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Bender v. New Jersey Department of Corrections

January 09, 2003


On appeal from the Department of Corrections.

Before Judges King, Lisa and Fuentes.

The opinion of the court was delivered by: King, P.J.A.D.


Argued: October 23, 2002

Appellant George Bender is currently incarcerated at the Adult Diagnostic and Treatment Center (ADTC) in Avenel, Middlesex County. He appeals from a final agency decision of the Department of Corrections (DOC) which deprived him of commutation ("good time") and work credits for his failure to participate in or fully cooperate with the sex offenders' treatment program (SOTP) as required by N.J.S.A. 2C:47-4.1 and 2C:47-8. Among other contentions, he claims that the treatment program compels his self-incrimination in violation of the Fifth Amendment of the Federal Constitution. Because the treatment program may require an inmate to disclose information about crimes for which he may be prosecuted, upon penalty of loss of institutional credits for good time and work, we find that the statutory scheme invades a "liberty interest" protected by the Federal Constitution. This loss of otherwise available credits against his sentence, leading to a longer prison term, is a form of compulsory self-incrimination which does not survive federal constitutional scrutiny. Without providing some type of use immunity, the State cannot compel incriminating disclosures at the expense of loss of freedom through a longer prison term. See McKune v. Lile, 536 U.S. __, 153 L.Ed.2d 47 (2002).


On May 10, 1996 appellant was convicted of two counts of first-degree aggravated sexual assault and two counts of sexual assault for engaging in sexual acts with juveniles, age twelve to sixteen, see N.J.S.A. 2C:14-2. He was declared eligible for the specialized treatment program at the ADTC. N.J.S.A. 2C:47- 1. His sentence imposed on May 10, 1996 was a thirty-year base term with a fifteen-year mandatory minimum. Thereafter, he allegedly failed to cooperate with the treatment program, which he is claimed to have attended irregularly. As a result, the Institutional Classification Committee (ICC) imposed a "loss of appropriate commutation time and work credits against the time of his prison term," per N.J.S.A. 2C:47-8. Bender then appealed the loss of these credits to William F. Plantier, the ADTC Administrator. On December 1, 1998 Plantier rejected his appeal, stating: "Your November 21, 1998 request for return of all credits lost by your failure to fully participate in the therapy program is denied."

Bender then filed an appeal with this court and a motion to proceed as an indigent. He claimed that Plantier's decision denying him his commutation and work credits was contrary to his "procedural due process right [resulting] in loss of [a] liberty interest." On March 2, 2000 the DOC filed a motion for a remand to provide further administrative review of the due process claims. We granted this remand motion on March 28, 2000.

The DOC then established a uniform procedure at the ADTC for the loss of commutation and work credits for inmates who fail to fully cooperate with treatment, effective April 1, 2000. The policy provided for notice and a hearing before the ICC. The inmate would have the opportunity to appear at the hearing with counsel-substitute, if requested. The policy also provided that the inmate could appeal the decision of the ICC in writing to the Administrator of the ADTC.

On April 28, 2000 the ADTC administration advised Classification Officer Ferro that Bender was scheduled for the next ICC meeting to address the remand. Bender was provided with notice the ICC would consider his loss of good time credits at a hearing on May 3, 2000. He was informed he could be present and heard with counsel-substitute. Bender asked for assistance by counsel-substitute, Edward Walker.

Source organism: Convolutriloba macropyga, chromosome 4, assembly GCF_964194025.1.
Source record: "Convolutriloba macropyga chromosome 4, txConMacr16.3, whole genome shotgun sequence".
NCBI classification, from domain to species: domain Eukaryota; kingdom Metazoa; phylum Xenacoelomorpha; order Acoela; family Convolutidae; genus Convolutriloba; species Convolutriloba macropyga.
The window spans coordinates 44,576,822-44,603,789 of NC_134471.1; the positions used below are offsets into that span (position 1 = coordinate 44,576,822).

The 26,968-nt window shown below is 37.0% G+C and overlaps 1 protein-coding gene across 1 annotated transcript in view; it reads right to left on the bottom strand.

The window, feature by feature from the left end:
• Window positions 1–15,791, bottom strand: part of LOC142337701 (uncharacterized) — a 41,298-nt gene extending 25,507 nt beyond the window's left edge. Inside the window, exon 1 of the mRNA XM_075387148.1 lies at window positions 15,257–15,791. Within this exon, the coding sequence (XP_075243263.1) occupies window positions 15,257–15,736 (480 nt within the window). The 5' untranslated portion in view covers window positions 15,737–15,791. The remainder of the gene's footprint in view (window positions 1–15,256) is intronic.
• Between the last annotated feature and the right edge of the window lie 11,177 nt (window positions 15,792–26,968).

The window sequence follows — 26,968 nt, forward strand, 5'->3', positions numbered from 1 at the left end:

At the hearing, the ICC reviewed with Bender and Walker the reason for the hearing, the nature of the proceeding, and Bender's failure to participate in treatment. The ICC reviewed Bender's treatment record which revealed he attended one group therapy session in his first six months at ADTC and less than 50% of his therapy sessions during his second six months.

At the hearing Bender did not present evidence to refute his poor attendance record. Walker admitted Bender was not fully participating in the treatment. Walker stated that Bender believed "he should not have been discredited for not participating in therapy because the treatment service staff was not licensed." On May 4, 2000 Bender was given a notice approving the loss of commutation and work credits because he failed to sufficiently participate in treatment with less than 100% attendance. He was told he could appeal the decision of the ICC to the Administrator. On May 5, 2000 Bender appealed the decision to Acting Administrator Rogers who upheld the decision, stating that Bender provided her with no basis for reversal of the ICC's decision.

Bender filed a motion to return the proceedings to this court on May 30, 2000. The DOC did not oppose Bender's motion.

We had initially considered the matter in the Fall of 2001 but decided to invite the Office of the Public Defender to appear for the pro se appellant on the Fifth Amendment self- incrimination claim. The Public Defender now has briefed and argued that issue. We reconsidered the matter in October 2002.


Bender raises several issues on this appeal in addition to his Fifth Amendment and Due Process claims. They are:

1. His therapists have engaged in malpractice by virtue of their lack of professional qualifications in violation of the State Constitution.

2. The ADTC treatment program violated his Fourth and Eighth Amendment rights.

3. The use by the DOC of a "phase" system at the ADTC exceeded administrative ...

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